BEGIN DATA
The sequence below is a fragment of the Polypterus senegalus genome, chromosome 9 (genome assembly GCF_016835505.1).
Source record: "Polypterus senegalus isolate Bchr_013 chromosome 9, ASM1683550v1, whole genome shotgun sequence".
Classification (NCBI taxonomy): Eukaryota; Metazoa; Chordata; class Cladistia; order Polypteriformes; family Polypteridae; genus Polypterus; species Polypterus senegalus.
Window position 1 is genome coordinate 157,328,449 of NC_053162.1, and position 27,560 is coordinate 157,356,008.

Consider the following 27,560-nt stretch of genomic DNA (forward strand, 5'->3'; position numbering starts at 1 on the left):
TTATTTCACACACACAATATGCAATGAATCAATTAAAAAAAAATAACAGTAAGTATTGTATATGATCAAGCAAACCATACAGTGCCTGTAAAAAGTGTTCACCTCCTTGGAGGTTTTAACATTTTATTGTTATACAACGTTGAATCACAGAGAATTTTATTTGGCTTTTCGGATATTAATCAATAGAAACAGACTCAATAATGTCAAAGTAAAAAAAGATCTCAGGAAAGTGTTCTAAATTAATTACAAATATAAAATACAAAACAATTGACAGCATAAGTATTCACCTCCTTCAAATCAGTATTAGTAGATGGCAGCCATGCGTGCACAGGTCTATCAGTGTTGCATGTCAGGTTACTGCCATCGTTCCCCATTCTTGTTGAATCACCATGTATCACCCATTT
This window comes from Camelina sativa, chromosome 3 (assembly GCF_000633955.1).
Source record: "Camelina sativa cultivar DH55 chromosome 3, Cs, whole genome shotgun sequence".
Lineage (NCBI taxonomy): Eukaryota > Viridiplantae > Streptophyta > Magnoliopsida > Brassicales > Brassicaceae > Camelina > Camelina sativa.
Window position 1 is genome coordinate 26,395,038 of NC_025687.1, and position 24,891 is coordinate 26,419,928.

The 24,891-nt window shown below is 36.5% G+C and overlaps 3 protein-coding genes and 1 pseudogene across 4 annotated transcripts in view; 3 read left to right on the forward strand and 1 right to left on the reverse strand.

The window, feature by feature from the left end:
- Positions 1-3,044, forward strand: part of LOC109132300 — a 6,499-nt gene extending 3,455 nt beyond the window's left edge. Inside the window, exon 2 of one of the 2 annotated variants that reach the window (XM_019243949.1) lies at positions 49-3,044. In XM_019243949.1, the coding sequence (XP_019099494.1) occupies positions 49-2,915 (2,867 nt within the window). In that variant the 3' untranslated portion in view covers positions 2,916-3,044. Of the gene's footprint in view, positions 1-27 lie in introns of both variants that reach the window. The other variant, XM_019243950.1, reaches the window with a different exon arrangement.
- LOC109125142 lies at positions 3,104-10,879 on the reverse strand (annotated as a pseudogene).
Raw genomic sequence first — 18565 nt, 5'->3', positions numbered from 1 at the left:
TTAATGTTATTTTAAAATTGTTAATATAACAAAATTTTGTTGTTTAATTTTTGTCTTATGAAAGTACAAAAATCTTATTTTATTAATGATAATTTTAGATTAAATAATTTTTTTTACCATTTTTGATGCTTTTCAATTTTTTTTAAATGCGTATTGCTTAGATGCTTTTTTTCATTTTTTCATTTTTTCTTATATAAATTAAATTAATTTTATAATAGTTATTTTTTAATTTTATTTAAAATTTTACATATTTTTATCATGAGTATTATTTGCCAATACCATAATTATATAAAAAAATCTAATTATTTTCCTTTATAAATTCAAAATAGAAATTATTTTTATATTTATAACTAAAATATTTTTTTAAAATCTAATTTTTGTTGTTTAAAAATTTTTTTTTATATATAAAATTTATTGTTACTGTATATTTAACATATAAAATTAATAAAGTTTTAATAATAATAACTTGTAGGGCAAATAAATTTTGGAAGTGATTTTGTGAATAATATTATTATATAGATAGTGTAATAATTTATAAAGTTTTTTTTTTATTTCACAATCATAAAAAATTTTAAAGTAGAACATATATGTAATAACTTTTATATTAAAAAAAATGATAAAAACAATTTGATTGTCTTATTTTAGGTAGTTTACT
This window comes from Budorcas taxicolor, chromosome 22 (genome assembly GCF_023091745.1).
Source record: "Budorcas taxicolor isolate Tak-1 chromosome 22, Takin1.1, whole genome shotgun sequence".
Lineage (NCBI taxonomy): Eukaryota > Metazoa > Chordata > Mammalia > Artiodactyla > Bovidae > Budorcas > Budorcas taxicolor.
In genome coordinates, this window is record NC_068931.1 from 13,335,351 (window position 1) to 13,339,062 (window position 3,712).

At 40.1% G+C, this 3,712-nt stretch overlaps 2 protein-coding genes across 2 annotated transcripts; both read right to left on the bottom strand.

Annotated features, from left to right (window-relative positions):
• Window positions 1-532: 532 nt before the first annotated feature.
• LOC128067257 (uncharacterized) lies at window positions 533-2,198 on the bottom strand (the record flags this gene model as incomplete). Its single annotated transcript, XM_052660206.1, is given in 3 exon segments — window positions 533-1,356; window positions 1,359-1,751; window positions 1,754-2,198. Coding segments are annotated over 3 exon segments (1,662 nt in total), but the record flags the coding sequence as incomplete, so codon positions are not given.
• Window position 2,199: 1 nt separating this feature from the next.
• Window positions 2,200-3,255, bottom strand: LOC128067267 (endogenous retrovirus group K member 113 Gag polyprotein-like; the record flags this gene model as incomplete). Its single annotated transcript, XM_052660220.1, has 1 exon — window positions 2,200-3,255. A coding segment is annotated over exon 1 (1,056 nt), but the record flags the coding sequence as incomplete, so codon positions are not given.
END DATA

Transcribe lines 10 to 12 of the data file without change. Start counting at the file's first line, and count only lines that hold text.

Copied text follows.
Window position 1 is genome coordinate 26,395,038 of NC_025687.1, and position 24,891 is coordinate 26,419,928.

The 24,891-nt window shown below is 36.5% G+C and overlaps 3 protein-coding genes and 1 pseudogene across 4 annotated transcripts in view; 3 read left to right on the forward strand and 1 right to left on the reverse strand.

The window, feature by feature from the left end: